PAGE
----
United Kingdom EMEA 8.28% 3.99% -4.3 p.p.
Argentina EM 0.00% 0.02% 0.0 p.p.
Brazil EM 1.86% 0.65% -1.2 p.p.
Chile EM 0.21% 0.06% -0.2 p.p.
China EM 2.32% 3.76% 1.4 p.p.
Colombia EM 0.10% 0.02% -0.1 p.p.
Czech Republic EM 0.05% 0.01% 0.0 p.p.
Egypt EM 0.05% 0.01% 0.0 p.p.
Greece EM 0.10% 0.03% -0.1 p.p.
Hungary EM 0.05% 0.03% 0.0 p.p.
India EM 1.01% 1.40% 0.4 p.p.
Indonesia EM 0.39% 0.14% -0.2 p.p.
Korea EM 2.07% 1.67% -0.4 p.p.
Kuwait EM 0.00% 0.07% 0.1 p.p.
Malaysia EM 0.44% 0.18% -0.3 p.p.
Mexico EM 0.55% 0.23% -0.3 p.p.
Pakistan EM 0.00% 0.01% 0.0 p.p.
Peru EM 0.06% 0.02% 0.0 p.p.
Philippines EM 0.09% 0.07% 0.0 p.p.
Poland EM 0.23% 0.10% -0.1 p.p.
Qatar EM 0.00% 0.08% 0.1 p.p.
Russia EM 0.85% 0.38% -0.5 p.p.
Saudi Arabia EM 0.00% 0.36% 0.4 p.p.
South Africa EM 1.00% 0.44% -0.6 p.p.
Taiwan EM 1.63% 1.85% 0.2 p.p.
Thailand EM 0.28% 0.22% -0.1 p.p.
Turkey EM 0.20% 0.05% -0.1 p.p.
United Arab Emirates EM 0.00% 0.09% 0.1 p.p.
Australia Asia Pacific 3.34% 1.94% -1.4 p.p.
Hong Kong Asia Pacific 1.11% 0.79% -0.3 p.p.
Japan Asia Pacific 8.37% 6.22% -2.2 p.p.
New Zealand Asia Pacific 0.07% 0.09% 0.0 p.p.
Singapore Asia Pacific 0.74% 0.32% -0.4 p.p.

Note: numbers may not sum to 100 due to rounding. EM stands for Emerging Markets, and EMEA stands for Europe, Middle East, and Africa.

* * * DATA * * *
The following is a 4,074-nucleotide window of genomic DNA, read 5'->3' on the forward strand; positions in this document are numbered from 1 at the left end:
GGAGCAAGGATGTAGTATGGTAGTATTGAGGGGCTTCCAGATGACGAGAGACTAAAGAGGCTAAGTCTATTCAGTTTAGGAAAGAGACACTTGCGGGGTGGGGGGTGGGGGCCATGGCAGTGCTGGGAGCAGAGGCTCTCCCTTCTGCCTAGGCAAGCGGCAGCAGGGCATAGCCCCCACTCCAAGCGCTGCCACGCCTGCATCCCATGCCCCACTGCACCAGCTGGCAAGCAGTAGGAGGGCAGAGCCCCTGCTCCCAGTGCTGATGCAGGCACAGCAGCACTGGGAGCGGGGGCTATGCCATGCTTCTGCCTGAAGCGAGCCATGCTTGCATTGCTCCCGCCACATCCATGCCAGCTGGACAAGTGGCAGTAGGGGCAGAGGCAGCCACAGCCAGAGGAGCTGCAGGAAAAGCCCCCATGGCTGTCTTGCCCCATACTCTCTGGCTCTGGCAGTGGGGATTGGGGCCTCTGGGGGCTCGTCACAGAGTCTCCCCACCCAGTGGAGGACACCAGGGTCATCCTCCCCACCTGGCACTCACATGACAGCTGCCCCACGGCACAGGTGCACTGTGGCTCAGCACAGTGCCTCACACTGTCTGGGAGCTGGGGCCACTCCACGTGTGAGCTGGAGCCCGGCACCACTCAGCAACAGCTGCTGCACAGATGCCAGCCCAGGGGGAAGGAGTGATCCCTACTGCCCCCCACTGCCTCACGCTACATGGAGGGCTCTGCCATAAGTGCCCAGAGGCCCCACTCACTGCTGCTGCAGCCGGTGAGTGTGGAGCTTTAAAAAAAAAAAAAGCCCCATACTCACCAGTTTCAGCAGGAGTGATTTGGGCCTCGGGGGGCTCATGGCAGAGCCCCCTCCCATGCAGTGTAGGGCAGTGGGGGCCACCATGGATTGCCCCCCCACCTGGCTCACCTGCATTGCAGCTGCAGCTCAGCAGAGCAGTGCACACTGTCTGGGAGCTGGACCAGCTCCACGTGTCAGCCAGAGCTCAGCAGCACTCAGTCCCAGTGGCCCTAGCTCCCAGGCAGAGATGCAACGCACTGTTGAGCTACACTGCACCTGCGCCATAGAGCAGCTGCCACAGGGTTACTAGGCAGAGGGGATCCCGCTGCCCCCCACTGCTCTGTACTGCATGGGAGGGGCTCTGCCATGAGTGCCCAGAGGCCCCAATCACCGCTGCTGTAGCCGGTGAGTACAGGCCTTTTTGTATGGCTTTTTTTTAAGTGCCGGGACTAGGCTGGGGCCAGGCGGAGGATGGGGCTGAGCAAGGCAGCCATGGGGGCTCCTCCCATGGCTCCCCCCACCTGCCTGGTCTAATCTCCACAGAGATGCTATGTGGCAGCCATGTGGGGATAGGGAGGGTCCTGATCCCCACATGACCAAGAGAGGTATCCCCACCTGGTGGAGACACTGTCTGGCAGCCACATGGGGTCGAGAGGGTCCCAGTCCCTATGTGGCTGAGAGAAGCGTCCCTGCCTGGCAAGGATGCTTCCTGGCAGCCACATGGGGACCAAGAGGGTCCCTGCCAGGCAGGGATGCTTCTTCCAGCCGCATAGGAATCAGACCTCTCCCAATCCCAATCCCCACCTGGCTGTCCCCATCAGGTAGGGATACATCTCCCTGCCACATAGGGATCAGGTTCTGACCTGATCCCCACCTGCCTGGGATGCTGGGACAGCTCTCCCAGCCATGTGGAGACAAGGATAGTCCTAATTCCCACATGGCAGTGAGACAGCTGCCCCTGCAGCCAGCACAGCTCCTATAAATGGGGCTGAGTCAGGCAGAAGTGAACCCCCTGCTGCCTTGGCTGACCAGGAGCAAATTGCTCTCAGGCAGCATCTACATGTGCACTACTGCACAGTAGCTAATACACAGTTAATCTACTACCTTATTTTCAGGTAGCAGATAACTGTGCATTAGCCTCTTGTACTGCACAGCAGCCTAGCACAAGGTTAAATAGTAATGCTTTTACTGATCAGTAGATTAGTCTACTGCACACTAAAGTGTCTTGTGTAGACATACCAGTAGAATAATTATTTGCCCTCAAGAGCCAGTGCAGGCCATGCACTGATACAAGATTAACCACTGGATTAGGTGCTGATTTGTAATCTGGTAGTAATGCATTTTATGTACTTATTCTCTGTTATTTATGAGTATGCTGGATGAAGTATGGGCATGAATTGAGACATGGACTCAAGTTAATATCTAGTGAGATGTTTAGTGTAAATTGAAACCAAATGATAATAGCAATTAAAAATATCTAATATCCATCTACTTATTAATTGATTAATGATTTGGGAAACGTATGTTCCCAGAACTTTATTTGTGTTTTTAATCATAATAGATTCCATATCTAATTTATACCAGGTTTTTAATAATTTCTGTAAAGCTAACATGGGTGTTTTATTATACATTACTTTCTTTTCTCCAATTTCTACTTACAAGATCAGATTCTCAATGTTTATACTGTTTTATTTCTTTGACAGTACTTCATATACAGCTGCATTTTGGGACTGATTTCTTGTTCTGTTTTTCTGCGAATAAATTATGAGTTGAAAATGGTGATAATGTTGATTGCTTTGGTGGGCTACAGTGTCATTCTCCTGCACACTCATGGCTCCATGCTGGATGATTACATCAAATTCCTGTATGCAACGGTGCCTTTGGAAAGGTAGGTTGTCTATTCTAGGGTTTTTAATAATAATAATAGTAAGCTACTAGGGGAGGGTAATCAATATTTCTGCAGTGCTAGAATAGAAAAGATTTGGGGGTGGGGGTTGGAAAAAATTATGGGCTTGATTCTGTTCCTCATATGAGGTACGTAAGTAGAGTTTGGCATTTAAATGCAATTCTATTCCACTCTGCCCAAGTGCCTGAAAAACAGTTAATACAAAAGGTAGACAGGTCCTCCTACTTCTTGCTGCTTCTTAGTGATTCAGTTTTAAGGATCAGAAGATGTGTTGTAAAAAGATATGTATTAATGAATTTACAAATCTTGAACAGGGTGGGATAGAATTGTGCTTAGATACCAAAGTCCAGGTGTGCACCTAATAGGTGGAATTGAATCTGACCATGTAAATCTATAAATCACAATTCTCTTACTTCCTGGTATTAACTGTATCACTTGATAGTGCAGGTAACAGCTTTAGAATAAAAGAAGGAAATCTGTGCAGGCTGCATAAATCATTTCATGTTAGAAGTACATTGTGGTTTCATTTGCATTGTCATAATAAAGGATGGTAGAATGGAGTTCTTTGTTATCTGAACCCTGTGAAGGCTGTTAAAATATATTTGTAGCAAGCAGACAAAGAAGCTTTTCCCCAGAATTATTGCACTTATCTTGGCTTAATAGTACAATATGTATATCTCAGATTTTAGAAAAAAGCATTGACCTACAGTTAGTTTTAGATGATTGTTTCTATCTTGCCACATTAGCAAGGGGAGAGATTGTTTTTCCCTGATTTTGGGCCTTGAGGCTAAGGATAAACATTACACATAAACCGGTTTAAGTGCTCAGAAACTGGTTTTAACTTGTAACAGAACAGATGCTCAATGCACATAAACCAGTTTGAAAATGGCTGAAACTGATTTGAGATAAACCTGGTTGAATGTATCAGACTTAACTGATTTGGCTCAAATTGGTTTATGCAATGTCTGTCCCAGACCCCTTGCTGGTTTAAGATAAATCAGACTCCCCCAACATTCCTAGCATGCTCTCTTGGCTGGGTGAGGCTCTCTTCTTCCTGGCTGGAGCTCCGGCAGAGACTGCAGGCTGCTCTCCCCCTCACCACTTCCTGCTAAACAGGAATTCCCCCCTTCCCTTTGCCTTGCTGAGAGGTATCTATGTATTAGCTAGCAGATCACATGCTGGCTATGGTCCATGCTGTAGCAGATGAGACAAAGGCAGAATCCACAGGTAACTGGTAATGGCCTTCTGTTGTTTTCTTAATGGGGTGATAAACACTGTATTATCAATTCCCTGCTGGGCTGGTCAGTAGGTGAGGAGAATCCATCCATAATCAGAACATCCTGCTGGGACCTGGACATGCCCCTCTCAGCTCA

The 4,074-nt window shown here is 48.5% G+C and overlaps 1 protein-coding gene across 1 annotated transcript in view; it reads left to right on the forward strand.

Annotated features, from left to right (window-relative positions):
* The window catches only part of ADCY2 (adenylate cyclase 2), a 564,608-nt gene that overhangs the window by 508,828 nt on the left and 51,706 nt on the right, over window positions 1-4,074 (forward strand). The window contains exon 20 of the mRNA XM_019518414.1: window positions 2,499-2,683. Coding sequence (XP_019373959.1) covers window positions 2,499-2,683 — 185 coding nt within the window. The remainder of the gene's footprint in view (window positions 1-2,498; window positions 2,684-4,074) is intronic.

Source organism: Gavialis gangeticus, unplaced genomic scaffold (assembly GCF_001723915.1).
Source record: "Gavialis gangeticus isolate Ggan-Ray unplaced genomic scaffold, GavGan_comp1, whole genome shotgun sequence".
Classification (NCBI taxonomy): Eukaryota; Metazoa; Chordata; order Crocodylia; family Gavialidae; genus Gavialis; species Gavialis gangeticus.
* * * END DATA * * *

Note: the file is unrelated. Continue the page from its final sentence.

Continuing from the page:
Over the last decade, the UK’s index weighting has halved. Brexit uncertainty caused British stocks to underperform relative to other markets. In addition, the UK’s public equity marketing has been shrinking, with the number of listed companies falling by 21% in just eight years.

Japan saw its weighting decline by more than two percentage points. The country has faced a very slow recovery since the asset price bubble in 1989, and the stock market has yet to surpass its previous peak.

On the other hand, China’s weighting in the MSCI ACWI IMI has increased over the last 10 years. This is primarily due to two factors:

  • China A shares, shares of mainland China based companies that are quoted in the local renminbi currency, were previously only available to domestic investors. China’s market reforms made them more widely accessible to international investors.